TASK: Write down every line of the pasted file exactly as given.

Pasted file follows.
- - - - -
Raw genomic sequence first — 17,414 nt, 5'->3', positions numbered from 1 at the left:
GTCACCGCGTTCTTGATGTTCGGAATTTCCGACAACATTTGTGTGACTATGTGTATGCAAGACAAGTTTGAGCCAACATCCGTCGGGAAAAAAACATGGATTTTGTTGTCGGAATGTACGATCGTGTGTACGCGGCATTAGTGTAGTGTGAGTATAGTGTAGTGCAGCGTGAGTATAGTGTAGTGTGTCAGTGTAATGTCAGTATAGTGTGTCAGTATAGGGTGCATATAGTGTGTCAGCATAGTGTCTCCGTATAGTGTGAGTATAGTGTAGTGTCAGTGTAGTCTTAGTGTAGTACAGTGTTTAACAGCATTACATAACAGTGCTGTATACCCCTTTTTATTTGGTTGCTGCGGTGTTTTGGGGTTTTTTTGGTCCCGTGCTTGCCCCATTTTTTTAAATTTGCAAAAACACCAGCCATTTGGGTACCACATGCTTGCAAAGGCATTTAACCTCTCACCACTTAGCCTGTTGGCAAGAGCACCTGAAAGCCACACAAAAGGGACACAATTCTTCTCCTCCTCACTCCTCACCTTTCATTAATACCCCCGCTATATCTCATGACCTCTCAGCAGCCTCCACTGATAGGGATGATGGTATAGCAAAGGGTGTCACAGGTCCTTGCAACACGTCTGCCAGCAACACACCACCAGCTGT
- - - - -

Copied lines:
Raw genomic sequence first — 17,414 nt, 5'->3', positions numbered from 1 at the left:
GTCACCGCGTTCTTGATGTTCGGAATTTCCGACAACATTTGTGTGACTATGTGTATGCAAGACAAGTTTGAGCCAACATCCGTCGGGAAAAAAACATGGATTTTGTTGTCGGAATGTACGATCGTGTGTACGCGGCATTAGTGTAGTGTGAGTATAGTGTAGTGCAGCGTGAGTATAGTGTAGTGTGTCAGTGTAATGTCAGTATAGTGTGTCAGTATAGGGTGCATATAGTGTGTCAGCATAGTGTCTCCGTATAGTGTGAGTATAGTGTAGTGTCAGTGTAGTCTTAGTGTAGTACAGTGTTTAACAGCATTACATAACAGTGCTGTATACCCCTTTTTATTTGGTTGCTGCGGTGTTTTGGGGTTTTTTTGGTCCCGTGCTTGCCCCATTTTTTTAAATTTGCAAAAACACCAGCCATTTGGGTACCACATGCTTGCAAAGGCATTTAACCTCTCACCACTTAGCCTGTTGGCAAGAGCACCTGAAAGCCACACAAAAGGGACACAATTCTTCTCCTCCTCACTCCTCACCTTTCATTAATACCCCCGCTATATCTCATGACCTCTCAGCAGCCTCCACTGATAGGGATGATGGTATAGCAAAGGGTGTCACAGGTCCTTGCAACACGTCTGCCAGCAACACACCACCAGCTGT